10v: Court of Gayumars; 12v: Tahmurath's army fight the demons; 19v: Faridun strikes Zahhak with his ox-head mace; 29r: Minuchihr spears Tur; 45r: Zal and Mihrab travel to visit Sam (signed Mu'in 1065H); 52v: Shah Naudar is brought before Afrasiyab; 64r: Rustam kills the White Div; 67r: the king of Mazandaran is executed; 78v: Kai Kavus receives Rustam (signed Mu'in); 84r: Rustam kills Suhrab (signed Mu'in); 86r: Tahmina mourns her son Suhrab (signed Mu'in); 89r: Sudabah tempts Siyavush (signed Mu'in); 92v: Siyavush rides through the flames (signed Mu'in); 104r: marriage of Siyavush and Firangis (signed Mu'in); 112v: execution of Siyavush (signed Mu'in); 118r: Rustam lances Afrasiyab (signed Mu'in); 130v: Rustam and the Iranians pay homage to Kai Kavus (signed Mu'in); 133r: Kai Khusrau's army marches to Turan; 141r: Bizhan defeats Palashan; 152r: marriage of Fariburz and Firangis (signed Mu'in 1065H); 158v: Rustam shoots Ashkabus (signed Mu'in); 164r: Rustam fights Paladwand and his demons (signed Mu'in); 177v: Rustam rescues Bizhan from the pit (signed Mu'in); 189r: Bizhan kills Human (signed Mu'in 1065); 200r: Fariburz kills Kulbad (signed Mu'in); 202v: Gudarz fights Piran on a mountain (signed Mu'in); 206v: prisoners and heads brought before Kai Khusrau (signed Mu'in Shawwal 1065H); 215v: Kai Khusrau kills Shida; 233r: (later Indian addition) Kai Khusrau executes Afrasiyab and Farsiwaz; 243r: colophon.

Moya Carey: text for Digital screen, Berlin 2010

1654 Shahnama
Dated 29th Jumada II 1064H (16th May 1654)
Safavid Isfahan, Iran
AKM274

Published:

Dated May 1654, this fine codex is the first of a two-volume copy of Firdausi’s Shahnama, richly illustrated by Mu`in Musavvir, a prolific artist of 17th-century Isfahan. The second volume is dated to the month of Muharram in 1066H (November 1655), and is in the collection of the Chester Beatty Library in Dublin.

Mu`in Musavvir produced artwork from the 1630s to the 1690s, all apparently in Isfahan, the capital of Safavid Iran. He was trained by the renowned painter Reza `Abbasi (d.1635), who had completely dominated the Safavid visual mode in the early 17th century. Shortly before Reza died, Mu`in painted a (now lost) portrait of his famous elderly master, working on a painting in his classic genre – a single-page painting of a lone figure. In 1673, Mu`in produced another version of the portrait (which survives today), apparently at the request of his son Muhammad Nasir. As the century progressed and other Indian and European vogues were becoming current in Safavid art, unswervingly Mu`in continued to work in Reza’s by then rather traditional style. A considerable corpus survives of Mu`in, including single-page drawings and illustrated manuscripts, lacquered pen-boxes, and apparently also designs for silk textiles.

It seems that Mu`in Musavvir did not work for royal Safavid patrons, at least no such work has survived, and he is not mentioned in the written sources. He did have at least two Safavid courtiers as portrait-sitters though, Mirza Muhammad Baqir with his son, and the royal physician Hakim Shafa`i. Most of our knowledge of him comes from his great quantity of surviving works, which are usually signed and dated with meticulous care. These reveal a career of sixty odd years in length. The attentive inscriptions bespeak the importance of Mu`in’s personal contribution to individual works (within a manuscript, or on individual drawings): perhaps patrons or prospective buyers wished to identify a named artist’s hand because this lent the works both art-historical worth and financial value. Calligraphers aside, the collective teamwork required of illustrated manuscript-production would not necessarily reveal an individual’s hand. In this 1654 Shahnama, Mu`in’s signature is a near-constant feature set below each painting or within the composition, such as the musicians’ tambourines in the doublepage frontispiece. Inscriptions might also give further information regarding the precise location and circumstances of the work’s production. For example, a series of three drawings made during February 1672 relates to a recent shocking event at the Safavid court, when a diplomatic gift for the royal menagerie went out of control Other brief inscriptions often offer interesting contextual segments about Mu`in’s life: drawn in the lane of the lining weavers, done in haste for his son Aqa Zaman, and done at the house of my dear and venerable friend Shafi.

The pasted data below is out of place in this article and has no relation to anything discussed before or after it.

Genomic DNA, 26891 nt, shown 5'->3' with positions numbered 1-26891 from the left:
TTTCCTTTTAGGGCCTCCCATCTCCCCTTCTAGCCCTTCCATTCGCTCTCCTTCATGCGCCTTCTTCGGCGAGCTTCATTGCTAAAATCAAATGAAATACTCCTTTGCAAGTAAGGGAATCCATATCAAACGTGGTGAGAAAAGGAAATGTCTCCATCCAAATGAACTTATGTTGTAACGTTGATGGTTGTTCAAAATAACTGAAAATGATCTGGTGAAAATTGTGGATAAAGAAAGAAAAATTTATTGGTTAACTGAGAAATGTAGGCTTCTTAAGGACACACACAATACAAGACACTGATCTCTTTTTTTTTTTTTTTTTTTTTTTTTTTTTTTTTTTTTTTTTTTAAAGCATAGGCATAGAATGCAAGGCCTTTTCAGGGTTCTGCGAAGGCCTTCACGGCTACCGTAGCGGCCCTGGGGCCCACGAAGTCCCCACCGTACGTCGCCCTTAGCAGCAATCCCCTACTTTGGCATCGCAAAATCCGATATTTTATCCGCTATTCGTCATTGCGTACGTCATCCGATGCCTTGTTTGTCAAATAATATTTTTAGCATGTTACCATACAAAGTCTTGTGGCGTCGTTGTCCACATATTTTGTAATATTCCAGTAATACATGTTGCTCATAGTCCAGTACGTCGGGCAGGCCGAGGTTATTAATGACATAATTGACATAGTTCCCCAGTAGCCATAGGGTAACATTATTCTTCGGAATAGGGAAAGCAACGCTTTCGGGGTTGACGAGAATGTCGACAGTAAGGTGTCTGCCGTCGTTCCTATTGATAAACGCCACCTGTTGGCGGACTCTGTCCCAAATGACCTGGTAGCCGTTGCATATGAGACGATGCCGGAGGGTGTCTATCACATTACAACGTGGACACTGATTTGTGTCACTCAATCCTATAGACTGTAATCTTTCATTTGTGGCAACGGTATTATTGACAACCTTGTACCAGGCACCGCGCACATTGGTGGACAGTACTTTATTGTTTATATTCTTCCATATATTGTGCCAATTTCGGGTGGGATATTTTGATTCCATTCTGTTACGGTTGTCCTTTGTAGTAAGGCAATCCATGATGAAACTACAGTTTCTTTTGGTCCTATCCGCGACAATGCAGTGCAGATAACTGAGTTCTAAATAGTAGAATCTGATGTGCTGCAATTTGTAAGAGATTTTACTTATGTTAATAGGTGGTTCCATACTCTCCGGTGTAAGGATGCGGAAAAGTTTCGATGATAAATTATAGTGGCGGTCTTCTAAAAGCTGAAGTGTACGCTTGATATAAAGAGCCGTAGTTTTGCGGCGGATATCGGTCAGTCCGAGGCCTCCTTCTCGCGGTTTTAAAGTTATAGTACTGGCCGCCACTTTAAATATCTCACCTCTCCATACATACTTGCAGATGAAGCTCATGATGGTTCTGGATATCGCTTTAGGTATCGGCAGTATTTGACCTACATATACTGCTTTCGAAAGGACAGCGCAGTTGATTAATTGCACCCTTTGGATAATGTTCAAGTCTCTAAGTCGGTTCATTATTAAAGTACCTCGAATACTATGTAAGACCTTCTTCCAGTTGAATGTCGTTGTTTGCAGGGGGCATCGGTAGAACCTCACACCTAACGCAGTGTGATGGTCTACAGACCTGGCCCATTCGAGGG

These are not the only copy of Firdausi’s Book of Kings which Mu`in is thought to have illustrated: he also produced a similar two-volume set dated 1058-59H (1648-49) , a c.1650-60 manuscript , a dispersed copy dated 1077H (1666-67) , and a c.1693-98 copy jointly-illustrated with his student Fazl `Ali Robinson also attributes an earlier copy dateable c.1630-40


1654 Shahnama
Dated 29th Jumada II 1064H (16th May 1654)
Safavid Isfahan, Iran
AKM274

On the Final Page:
DID YOU NOTICE THE…
Orange demon holding a tree trunk in his hand?
Musicians riding on elephants?
Evil king with snakes growing from his shoulders?
Tigerskin trousers?
white demon’s severed leg?